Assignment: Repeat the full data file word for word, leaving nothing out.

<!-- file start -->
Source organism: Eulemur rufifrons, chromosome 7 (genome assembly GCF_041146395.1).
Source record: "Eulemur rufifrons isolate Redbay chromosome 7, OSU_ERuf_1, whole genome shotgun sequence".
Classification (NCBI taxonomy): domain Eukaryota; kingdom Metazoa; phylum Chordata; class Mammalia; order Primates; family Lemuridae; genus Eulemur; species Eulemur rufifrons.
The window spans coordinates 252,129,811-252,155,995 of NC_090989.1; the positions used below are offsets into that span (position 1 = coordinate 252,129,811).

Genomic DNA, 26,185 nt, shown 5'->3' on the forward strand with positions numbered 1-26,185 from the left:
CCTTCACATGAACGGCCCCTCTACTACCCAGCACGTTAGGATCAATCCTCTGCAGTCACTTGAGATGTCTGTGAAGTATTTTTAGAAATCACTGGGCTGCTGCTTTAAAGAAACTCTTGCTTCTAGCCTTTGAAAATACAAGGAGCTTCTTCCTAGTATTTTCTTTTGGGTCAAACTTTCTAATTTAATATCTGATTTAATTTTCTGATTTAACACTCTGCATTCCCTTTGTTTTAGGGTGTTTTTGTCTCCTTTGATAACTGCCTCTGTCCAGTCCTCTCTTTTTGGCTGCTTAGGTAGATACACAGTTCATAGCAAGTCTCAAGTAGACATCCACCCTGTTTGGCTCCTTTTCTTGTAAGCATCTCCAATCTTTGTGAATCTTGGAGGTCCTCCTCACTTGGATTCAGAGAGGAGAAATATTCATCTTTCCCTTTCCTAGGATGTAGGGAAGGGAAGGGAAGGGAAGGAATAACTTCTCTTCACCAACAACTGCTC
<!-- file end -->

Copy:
Source organism: Eulemur rufifrons, chromosome 7 (genome assembly GCF_041146395.1).
Source record: "Eulemur rufifrons isolate Redbay chromosome 7, OSU_ERuf_1, whole genome shotgun sequence".
Classification (NCBI taxonomy): domain Eukaryota; kingdom Metazoa; phylum Chordata; class Mammalia; order Primates; family Lemuridae; genus Eulemur; species Eulemur rufifrons.
The window spans coordinates 252,129,811-252,155,995 of NC_090989.1; the positions used below are offsets into that span (position 1 = coordinate 252,129,811).

Genomic DNA, 26,185 nt, shown 5'->3' on the forward strand with positions numbered 1-26,185 from the left:
CCTTCACATGAACGGCCCCTCTACTACCCAGCACGTTAGGATCAATCCTCTGCAGTCACTTGAGATGTCTGTGAAGTATTTTTAGAAATCACTGGGCTGCTGCTTTAAAGAAACTCTTGCTTCTAGCCTTTGAAAATACAAGGAGCTTCTTCCTAGTATTTTCTTTTGGGTCAAACTTTCTAATTTAATATCTGATTTAATTTTCTGATTTAACACTCTGCATTCCCTTTGTTTTAGGGTGTTTTTGTCTCCTTTGATAACTGCCTCTGTCCAGTCCTCTCTTTTTGGCTGCTTAGGTAGATACACAGTTCATAGCAAGTCTCAAGTAGACATCCACCCTGTTTGGCTCCTTTTCTTGTAAGCATCTCCAATCTTTGTGAATCTTGGAGGTCCTCCTCACTTGGATTCAGAGAGGAGAAATATTCATCTTTCCCTTTCCTAGGATGTAGGGAAGGGAAGGGAAGGGAAGGAATAACTTCTCTTCACCAACAACTGCTC